Alaska narrowly avoided losing hundreds of millions of dollars when it delayed making a big bet in the stock market just before the market's big fall last year.
Now that the market has rebounded somewhat, the Department of Revenue says it is again considering the investments as a way to help pay for its mounting pension deficit.
The money is needed to pay retirement costs for city and state public employees and teachers, but pensions are guaranteed, so the Legislature will have to find the money elsewhere if they don't save enough for expected costs.
Some legislators say Alaska should reconsider, though, and not take a chance on increasing the deficit.
"This is not a riskless strategy," said Sen. Bert Stedman, R-Sitka, co-chairman of the Senate Finance Committee.
What the state wants to do, and which was authorized by a law passed last year, was to raise $2 billion by issuing what are known as Pension Obligation Bonds. The state would invest the money, mostly in stocks, hoping to earn more than the cost to pay off the bonds.
If the strategy works, Alaska could earn an estimated $40 million a year in the difference between the expected investment return and the cost of the bonds, Department of Revenue officials said last year.
Alaska has about $16 billion set aside to pay future retirement costs, but expects those costs to total $23.5 billion, giving it an unfunded liability of $7.5 billion, as of its most recent annual accounting.
The Legislature authorized up to $5 billion in bonds, said Jerry Burnett, deputy revenue commissioner, but only $2 billion are likely to be issued, at least initially.
Burnett said plans to issue the bonds are on hold, waiting for interest rates to decline.
The state expects to earn about 8.25 percent return on its investments over time. The lower the interest rate, the more likely the deal is to work out for the state, Burnett said. Rates for the bonds are currently above 6 percent, and they'd have to be 5.5 percent or lower before the department would look at issuing the bonds, Burnett said.
"If there is a window, we may take advantage of it," he said.
Burnett said Alaska is not trying to time the stock market, which has fluctuated wildly in recent months, but instead is seeking the lowest possible rates for the bonds.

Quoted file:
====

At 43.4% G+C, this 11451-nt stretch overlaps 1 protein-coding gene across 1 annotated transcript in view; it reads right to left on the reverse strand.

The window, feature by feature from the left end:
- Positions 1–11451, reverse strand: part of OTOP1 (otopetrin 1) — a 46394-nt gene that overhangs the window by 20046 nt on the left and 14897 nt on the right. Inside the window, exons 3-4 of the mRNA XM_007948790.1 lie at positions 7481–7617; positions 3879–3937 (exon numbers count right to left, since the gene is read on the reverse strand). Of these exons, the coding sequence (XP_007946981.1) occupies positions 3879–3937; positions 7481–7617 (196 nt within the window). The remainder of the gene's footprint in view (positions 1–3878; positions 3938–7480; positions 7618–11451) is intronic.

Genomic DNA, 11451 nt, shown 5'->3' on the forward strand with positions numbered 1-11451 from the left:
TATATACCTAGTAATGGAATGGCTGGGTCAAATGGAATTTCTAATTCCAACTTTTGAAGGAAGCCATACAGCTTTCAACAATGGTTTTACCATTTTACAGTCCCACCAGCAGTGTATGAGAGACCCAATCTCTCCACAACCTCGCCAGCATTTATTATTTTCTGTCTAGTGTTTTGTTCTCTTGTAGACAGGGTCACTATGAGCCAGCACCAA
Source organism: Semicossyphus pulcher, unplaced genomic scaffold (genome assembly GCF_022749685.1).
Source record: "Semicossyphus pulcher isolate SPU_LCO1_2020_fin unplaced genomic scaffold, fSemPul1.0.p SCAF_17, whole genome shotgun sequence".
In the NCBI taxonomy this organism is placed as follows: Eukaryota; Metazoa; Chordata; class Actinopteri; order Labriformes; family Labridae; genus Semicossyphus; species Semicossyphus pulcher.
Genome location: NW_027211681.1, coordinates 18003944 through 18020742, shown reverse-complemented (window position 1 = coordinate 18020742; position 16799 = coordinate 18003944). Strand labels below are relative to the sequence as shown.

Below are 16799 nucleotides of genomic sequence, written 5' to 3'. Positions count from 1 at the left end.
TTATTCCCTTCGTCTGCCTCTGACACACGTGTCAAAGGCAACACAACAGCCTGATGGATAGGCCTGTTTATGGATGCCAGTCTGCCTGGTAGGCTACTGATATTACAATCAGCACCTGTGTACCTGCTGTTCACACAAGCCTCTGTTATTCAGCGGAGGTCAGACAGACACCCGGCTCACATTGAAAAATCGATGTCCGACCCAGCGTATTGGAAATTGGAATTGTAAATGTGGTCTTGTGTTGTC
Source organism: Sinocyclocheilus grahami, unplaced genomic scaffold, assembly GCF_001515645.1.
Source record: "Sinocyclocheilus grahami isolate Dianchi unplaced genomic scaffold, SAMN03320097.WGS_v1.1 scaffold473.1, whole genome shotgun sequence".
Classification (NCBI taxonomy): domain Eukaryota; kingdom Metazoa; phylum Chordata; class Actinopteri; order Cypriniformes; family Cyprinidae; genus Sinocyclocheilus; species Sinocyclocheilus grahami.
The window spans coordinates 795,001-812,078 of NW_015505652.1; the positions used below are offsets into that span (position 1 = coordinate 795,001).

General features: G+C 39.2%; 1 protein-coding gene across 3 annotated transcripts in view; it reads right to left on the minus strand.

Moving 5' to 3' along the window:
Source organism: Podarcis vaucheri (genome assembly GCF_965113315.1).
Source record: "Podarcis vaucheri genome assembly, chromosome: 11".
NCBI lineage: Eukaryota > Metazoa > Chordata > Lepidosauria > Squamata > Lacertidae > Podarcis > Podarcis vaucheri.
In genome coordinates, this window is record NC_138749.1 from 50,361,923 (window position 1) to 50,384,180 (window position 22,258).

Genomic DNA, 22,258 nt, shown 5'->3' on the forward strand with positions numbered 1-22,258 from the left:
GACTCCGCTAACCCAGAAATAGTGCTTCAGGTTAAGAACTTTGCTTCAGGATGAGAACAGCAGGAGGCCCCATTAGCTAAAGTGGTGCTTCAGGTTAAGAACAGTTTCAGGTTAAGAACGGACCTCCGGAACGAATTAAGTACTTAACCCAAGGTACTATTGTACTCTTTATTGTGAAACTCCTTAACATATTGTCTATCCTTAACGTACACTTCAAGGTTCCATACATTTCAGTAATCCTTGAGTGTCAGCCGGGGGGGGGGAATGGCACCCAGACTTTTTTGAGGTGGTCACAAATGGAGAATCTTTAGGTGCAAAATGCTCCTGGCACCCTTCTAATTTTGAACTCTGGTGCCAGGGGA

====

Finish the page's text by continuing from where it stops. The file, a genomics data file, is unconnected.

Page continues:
"All we can control is a decision about what the interest rates is when we sell them," Burnett said.
The best time to have sold the bonds and then bought stocks would have been last March, when the Dow Jones was at a multi-year low.
"They would have had huge returns, and everybody would have been patting themselves on the back," Stedman said.
Burnett agreed that would have been the ideal time. The stock market has rebounded 64 percent since then, he said.
On the other hand, had the state issued them immediately after approval by the Legislature, the state would have likely lost hundreds of millions if they'd bought large amounts of stock at the same time.
"It's a good thing we didn't do them immediately after we were authorized," Burnett said.
"We'd have been ready to jump out the window," Stedman said.
The Pension Obligation Bond bill had been introduced in 2007, by Rep. Mike Hawker, R-Anchorage, who is considered one of the Legislature's most financially knowledgeable members. It passed through the House of Representatives, but was held up in the Senate Finance Committee by a reluctant Stedman until late in the 2008 session.
With strong backing from the administration of former Gov. Sarah Palin, the bill passed the Legislature with no opposition.
Had it passed in 2007, Stedman said the state would likely now be faced with substantial losses.
Now, he said, the recent actions have raised questions about whether the state should have ever considered Pension Obligation Bonds.
"I think we need to go back and revisit that," he said.
Rep. Beth Kerttula, D-Juneau, and House Minority Leader, said she'd been reluctant to support them but had been persuaded by the Department of Revenue.
"We had a lot of good information, good testimony, that it was one method of helping out with the unfunded liability," she said.
Now, she too would like to see it reconsidered.
"It appears that it was a very good thing that we didn't use it," she said.
Hawker did not return phone calls, but told the Legislature that issuing Pension Obligation Bonds would mean Alaska was taking a "more innovative and contemporary view of the state's ability to use structured financing" to deal with the unfunded liability.
Burnett said that if interest rates fall to an acceptable level, it would likely take about 60 days to prepare for the bond sale.
Contact reporter Pat Forgeyat 523-2250 or firstname.lastname@example.org.
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